Proposal Season Is Here—Here's How to Make Sure You Get the Ring You Really, Truly Want

Make your partner's search for the perfect ring that much easier by learning how to drop the right clues.
by The Knot

With proposal season upon us—you know, the months between November and February when a whopping 37 percent of engagements happen—we can't help but feel like love is in the air. 

Maybe it's just the holiday cheer, but the reality is, thousands of couples will be putting a ring on it soon. And if you're thinking your partner might be popping the question this season, read five ways to make sure you get the ring you really, truly want, below. 

  1. 1. Show your partner a picture.

    If you're feeling bold—and know exactly what you want, without a doubt—this might be the tactic for you.

    Find clever ways to show your partner a picture of your favorite setting, cut and style. A web page left open to your dream engagement ring should definitely get the point across. A subtler way: While perusing magazines, point out pictures of rings you like and casually mention what you like about them, or give the photos to a few friends and let them decide what to do with them.

    Pro tip: Don't show any pictures before your partner's prepared to buy a ring. If they're not ready to propose, showing a photo of the exact ring you want might make for a super-uncomfortable situation. The picture route works best if you've made it clear to one another that you plan to get engaged.

  2. 2. Shop together for the ring.

    This is obviously the most practical option, but only if you'd rather have a ring that suits your style than a big surprise. 

    One way to do it: While walking past a jewelry store, casually express interest in stopping in and taking a look. Depending on the store, the salesperson will likely ask if you'd like to try anything on. Another option is to decide on a time to formally shop for rings together.

    But remember, if your partner's a traditionalist, they might be opposed to shopping for the ring with you. If this is the case, consider going "window shopping" together, so there's no pressure to buy while you're out. That way, your partner can go back and buy the ring without you knowing.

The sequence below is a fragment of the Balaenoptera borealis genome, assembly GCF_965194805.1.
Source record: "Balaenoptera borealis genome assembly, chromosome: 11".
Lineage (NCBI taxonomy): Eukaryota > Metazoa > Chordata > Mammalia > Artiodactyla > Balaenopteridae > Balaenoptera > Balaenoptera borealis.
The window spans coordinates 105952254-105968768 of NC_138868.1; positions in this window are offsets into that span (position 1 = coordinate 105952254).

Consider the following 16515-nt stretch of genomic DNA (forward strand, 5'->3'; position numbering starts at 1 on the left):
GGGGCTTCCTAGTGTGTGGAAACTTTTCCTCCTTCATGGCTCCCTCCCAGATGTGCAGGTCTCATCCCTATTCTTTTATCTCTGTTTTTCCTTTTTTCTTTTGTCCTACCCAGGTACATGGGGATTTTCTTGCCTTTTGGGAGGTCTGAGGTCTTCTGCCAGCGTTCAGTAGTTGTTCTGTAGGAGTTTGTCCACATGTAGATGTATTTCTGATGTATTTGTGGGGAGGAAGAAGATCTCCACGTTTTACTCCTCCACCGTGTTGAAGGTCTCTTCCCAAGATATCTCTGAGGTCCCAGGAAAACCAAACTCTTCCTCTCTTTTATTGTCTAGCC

3. 3. Have a close friend or family member go with your partner.

    This might be the best option if you're a traditionalist, or you're too reserved to point out the ring yourself. If your best friend or close family member knows your style, and you completely trust their taste, then this is probably the route for you. 

    To be safe, let your close friend or family member know what you like and don't like beforehand. If there's one ring in particular you love, tell your friend. When it seems like your future spouse is fishing for ring hints, you'll be able to confidently send them to talk to your close confidante.

    Timing-wise, let your partner come to you for hints instead of speaking to a family member or friend, which could be intimidating.

  4. 4. Ask for a surprise.

    If you're a romantic (aka, you want the perfect Hollywood proposal), and your partner's up to the challenge, then this might be the route for you. 

    Simply mention your favorite settings, cut, color and style in passing to make it clear what you like. Then put the ball in your partner's court by saying you love their style and you're sure that whatever ring they choose will be gorgeous. And just in case, make it clear if there are ring styles that you would never wear.

    Pro tip: Patience is key here. Pulling off a surprise proposal takes planning, so don't prod too much.

  5. 5. Design it together.

    Maybe you're not into surprises, and although you don't know exactly what you want, you do know that you want something one-of-a-kind.

    This is important: Make it clear to your partner that you would like a custom-made ring before the proposal. Then come up with ring ideas together and make it a couple's project. Make sure your future spouse has a say too—ask what they think about certain elements and incorporate their suggestions into the overall design. Do research to find a designer you both like, and then commission the ring together. 

    Once the ring is ready, you can decide whether you want your partner to hold onto it for a formal proposal or if you'd like to start wearing it right away.

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